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Quote:
Original post by TheWanderer
Quote:
 Original post by DwielFor this, instead of moving the block down by say 2 units every time the updateWorld function is called, simply movie it down by 2 units times the ammount of time since the last time the block was moved. Example:do not do:block.y -= 2;instead do:block.y -= 120 * time_since_last_frame;you will need to apply this to all places where something happens every frame with some consant value. That constant value should be scaled by the amount of time elapsed.Hope I've helped!

You have indeed. A question though. Would not the above example result in "smooth" movement of the block? How would you give it a more "staggered" feel (i.e. drops, stops, drops, stops, etc).? (Hmm... it might be time for me to get a home page where I can post examples and code...)

Thanks to all for the comments. :)

There are a few ways I can think of off hand. here's one:

say you would like to stagger by STAG # of units:

block.y -= 120 * elapsed_time;
block.display_y = floor(block.y / STAG) * STAG;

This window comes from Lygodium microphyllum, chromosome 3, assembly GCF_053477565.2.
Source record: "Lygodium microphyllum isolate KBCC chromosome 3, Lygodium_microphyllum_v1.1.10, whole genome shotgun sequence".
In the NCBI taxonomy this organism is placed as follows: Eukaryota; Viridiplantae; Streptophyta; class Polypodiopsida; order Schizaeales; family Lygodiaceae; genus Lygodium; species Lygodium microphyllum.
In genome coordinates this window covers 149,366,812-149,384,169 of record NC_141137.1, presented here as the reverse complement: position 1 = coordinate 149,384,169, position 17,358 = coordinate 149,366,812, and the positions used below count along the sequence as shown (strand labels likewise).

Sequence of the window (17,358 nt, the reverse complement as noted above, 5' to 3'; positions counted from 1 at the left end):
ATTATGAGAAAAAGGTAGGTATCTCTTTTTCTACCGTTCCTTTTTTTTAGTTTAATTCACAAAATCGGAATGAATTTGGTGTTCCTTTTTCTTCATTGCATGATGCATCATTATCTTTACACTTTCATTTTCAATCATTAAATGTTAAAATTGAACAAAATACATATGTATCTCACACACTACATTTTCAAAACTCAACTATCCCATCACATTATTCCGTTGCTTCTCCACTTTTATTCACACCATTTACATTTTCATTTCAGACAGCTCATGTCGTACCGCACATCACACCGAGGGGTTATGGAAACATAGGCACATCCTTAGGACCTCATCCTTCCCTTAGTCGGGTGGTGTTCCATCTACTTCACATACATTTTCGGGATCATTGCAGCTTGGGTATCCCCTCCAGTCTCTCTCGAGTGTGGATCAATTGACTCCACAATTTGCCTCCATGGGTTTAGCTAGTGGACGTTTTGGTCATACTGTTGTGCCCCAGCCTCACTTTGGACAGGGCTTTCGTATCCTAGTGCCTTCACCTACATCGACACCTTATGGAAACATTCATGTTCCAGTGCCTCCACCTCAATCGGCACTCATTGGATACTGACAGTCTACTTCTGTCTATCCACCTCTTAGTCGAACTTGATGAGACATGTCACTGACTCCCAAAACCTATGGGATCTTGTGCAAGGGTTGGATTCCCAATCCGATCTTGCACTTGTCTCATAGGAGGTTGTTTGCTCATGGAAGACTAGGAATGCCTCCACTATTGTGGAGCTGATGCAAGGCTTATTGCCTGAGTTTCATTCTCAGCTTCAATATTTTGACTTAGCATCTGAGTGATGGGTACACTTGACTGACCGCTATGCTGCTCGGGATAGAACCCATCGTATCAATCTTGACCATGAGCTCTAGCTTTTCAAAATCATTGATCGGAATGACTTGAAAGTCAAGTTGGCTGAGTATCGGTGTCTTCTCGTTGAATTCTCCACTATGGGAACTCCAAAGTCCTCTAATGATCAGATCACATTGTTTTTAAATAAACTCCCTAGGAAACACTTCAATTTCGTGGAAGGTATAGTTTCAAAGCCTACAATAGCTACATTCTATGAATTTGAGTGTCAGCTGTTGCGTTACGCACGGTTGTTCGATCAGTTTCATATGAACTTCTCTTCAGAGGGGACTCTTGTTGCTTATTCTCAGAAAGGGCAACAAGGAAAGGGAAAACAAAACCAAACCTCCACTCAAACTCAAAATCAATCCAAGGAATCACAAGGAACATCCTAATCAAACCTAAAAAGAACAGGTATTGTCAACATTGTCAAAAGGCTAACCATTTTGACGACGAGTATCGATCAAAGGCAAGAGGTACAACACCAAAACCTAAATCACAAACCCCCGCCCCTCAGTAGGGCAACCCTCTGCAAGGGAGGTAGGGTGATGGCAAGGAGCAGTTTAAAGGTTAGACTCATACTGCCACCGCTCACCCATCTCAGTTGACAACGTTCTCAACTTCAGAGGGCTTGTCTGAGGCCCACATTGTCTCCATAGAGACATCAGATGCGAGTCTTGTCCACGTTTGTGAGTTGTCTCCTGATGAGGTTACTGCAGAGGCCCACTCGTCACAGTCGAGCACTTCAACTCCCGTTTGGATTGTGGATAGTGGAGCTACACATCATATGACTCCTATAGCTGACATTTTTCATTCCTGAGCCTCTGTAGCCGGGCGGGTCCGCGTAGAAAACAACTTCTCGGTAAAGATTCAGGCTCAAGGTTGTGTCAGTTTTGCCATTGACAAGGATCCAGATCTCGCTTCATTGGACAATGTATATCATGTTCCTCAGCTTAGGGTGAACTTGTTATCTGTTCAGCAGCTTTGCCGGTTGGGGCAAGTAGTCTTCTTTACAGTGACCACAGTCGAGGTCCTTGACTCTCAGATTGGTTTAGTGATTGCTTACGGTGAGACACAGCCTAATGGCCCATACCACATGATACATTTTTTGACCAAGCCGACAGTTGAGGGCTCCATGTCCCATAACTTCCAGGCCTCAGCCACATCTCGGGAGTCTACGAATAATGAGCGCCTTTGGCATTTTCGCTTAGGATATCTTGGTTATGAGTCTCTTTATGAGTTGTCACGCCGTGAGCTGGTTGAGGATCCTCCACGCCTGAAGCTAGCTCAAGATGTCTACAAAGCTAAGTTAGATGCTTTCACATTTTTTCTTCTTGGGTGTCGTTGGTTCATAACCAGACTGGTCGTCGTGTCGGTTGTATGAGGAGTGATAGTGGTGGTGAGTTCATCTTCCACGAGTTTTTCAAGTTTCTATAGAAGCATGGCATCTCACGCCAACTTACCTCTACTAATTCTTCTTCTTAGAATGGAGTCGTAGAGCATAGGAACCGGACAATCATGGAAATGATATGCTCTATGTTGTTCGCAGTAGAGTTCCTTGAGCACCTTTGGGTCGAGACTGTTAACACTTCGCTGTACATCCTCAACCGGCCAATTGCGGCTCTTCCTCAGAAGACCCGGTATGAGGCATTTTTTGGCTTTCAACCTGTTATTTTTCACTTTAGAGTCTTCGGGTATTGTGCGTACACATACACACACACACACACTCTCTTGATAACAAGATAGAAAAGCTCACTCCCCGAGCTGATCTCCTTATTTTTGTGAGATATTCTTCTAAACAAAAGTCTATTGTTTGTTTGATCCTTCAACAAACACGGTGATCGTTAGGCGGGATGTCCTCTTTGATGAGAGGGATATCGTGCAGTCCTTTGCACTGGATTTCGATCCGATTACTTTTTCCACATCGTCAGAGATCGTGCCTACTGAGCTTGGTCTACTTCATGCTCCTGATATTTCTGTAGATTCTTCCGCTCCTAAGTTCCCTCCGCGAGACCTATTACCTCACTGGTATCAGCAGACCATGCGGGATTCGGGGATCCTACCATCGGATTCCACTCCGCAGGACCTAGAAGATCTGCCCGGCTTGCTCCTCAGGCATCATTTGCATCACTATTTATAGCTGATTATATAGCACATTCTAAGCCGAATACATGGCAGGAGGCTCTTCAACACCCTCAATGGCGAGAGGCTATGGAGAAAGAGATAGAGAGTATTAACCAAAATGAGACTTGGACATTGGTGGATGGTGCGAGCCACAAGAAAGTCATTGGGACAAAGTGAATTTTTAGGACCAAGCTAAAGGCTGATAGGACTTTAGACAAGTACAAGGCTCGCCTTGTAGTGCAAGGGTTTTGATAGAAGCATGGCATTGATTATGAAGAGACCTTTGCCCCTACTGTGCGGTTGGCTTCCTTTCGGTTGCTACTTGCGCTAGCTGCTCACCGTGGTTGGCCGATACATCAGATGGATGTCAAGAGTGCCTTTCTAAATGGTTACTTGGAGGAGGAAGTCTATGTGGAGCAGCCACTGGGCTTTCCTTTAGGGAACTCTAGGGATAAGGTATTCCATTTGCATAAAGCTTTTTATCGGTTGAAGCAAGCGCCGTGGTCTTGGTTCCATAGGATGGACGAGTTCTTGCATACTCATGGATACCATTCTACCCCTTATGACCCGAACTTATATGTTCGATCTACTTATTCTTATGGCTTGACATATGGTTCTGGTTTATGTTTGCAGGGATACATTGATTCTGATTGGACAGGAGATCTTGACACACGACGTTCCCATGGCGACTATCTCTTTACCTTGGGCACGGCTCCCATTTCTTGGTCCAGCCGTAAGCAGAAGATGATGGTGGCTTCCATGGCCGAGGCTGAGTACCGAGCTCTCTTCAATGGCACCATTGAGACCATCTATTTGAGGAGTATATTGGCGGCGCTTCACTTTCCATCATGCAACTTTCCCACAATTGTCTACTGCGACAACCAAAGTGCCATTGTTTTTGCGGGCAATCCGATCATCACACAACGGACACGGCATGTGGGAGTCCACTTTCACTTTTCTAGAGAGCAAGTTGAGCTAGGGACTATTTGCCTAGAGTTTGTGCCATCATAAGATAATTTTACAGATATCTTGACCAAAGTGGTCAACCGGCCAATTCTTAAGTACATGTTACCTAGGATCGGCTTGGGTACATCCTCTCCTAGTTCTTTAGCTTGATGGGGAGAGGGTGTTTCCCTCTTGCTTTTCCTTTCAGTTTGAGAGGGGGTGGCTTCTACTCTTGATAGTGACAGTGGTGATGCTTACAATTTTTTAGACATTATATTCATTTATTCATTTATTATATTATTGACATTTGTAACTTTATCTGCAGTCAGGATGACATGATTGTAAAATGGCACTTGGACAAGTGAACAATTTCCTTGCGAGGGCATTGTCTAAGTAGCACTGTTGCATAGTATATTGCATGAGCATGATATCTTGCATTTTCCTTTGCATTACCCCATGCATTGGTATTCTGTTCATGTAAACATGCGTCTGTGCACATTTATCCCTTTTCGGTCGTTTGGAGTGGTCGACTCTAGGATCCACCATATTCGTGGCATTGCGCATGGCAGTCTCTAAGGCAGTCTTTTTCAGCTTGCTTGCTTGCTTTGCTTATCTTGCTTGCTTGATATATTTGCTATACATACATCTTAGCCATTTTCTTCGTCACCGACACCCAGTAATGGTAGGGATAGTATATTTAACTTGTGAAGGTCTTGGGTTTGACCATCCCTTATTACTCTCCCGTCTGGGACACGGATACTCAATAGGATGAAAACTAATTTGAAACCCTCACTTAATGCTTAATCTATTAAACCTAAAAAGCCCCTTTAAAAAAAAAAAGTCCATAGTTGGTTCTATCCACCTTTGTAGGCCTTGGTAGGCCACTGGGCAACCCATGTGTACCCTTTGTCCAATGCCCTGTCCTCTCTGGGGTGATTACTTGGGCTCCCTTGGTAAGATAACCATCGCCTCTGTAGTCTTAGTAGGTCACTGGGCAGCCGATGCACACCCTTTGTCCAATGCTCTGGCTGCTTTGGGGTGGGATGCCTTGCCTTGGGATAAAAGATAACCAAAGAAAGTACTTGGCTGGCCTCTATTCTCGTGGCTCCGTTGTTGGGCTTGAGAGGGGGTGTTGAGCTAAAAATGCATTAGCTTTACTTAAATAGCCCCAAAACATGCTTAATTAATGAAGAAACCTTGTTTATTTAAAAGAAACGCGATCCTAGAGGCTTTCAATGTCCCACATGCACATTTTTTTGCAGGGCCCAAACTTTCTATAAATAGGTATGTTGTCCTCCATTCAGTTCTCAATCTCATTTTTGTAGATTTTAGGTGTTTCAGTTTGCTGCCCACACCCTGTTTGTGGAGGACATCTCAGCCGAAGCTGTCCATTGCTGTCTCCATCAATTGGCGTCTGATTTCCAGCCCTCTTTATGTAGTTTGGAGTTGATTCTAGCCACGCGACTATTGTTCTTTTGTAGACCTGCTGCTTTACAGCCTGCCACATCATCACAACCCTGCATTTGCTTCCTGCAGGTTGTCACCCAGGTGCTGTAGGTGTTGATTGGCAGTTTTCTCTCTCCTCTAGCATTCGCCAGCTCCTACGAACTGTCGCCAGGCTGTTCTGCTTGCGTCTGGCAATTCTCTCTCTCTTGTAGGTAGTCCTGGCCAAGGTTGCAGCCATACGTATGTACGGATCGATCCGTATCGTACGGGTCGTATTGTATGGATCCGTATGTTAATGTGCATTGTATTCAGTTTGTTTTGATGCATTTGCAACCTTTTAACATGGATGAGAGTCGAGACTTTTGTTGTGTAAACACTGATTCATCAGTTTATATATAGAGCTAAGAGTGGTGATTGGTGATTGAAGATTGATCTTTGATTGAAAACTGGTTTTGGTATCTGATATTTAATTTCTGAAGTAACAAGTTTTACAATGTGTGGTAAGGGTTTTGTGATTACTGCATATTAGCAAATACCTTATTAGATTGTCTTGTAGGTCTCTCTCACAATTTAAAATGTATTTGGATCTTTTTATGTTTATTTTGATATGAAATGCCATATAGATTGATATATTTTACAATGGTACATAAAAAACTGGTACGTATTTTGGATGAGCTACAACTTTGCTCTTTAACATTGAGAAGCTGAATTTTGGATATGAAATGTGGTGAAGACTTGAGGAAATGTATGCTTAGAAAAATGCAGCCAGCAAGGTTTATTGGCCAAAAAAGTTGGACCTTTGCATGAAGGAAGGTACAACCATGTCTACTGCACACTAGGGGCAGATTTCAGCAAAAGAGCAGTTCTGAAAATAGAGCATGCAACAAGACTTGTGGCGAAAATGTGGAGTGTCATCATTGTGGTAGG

The above code will first divide the block's y position by STAG. After that it will be rounded down to the nearest integer value. we can then scale the number back up to where it was. depeneding on how you want your block to stagger, you might experiment by using floor() and ceil(). floor rounds down and ceil up.

The reason why we need 2 variables to do this is so that we always know how close the block is to moving down to the next step.

glad I could be of assistance!

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Quote:
 -EDIT: I just saw now that sleep() "causes the thread to relinquish the remainder of its time slice to any other thread of equal priority that is ready to run". So if your app is not multithreaded, there's no reason to use it.

That's an incorrect assumption. Just because your process only has one thread doesn't mean there aren't (many) other threads in the system at the same priority level waiting for CPU time. Take a look at the process manager sometime. :)

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Quote:
Original post by Anonymous Poster
Quote:
 -EDIT: I just saw now that sleep() "causes the thread to relinquish the remainder of its time slice to any other thread of equal priority that is ready to run". So if your app is not multithreaded, there's no reason to use it.

That's an incorrect assumption. Just because your process only has one thread doesn't mean there aren't (many) other threads in the system at the same priority level waiting for CPU time. Take a look at the process manager sometime. :)

If I'm not mistaken, the process manager displays only processes, not threads, but you're right about the rest. I thought MSDN meant "to any other thread in the same process", but apparently that's not true.

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In the task manager, on the Process tab you can add the column "Thread Count" and see how many threads a process has.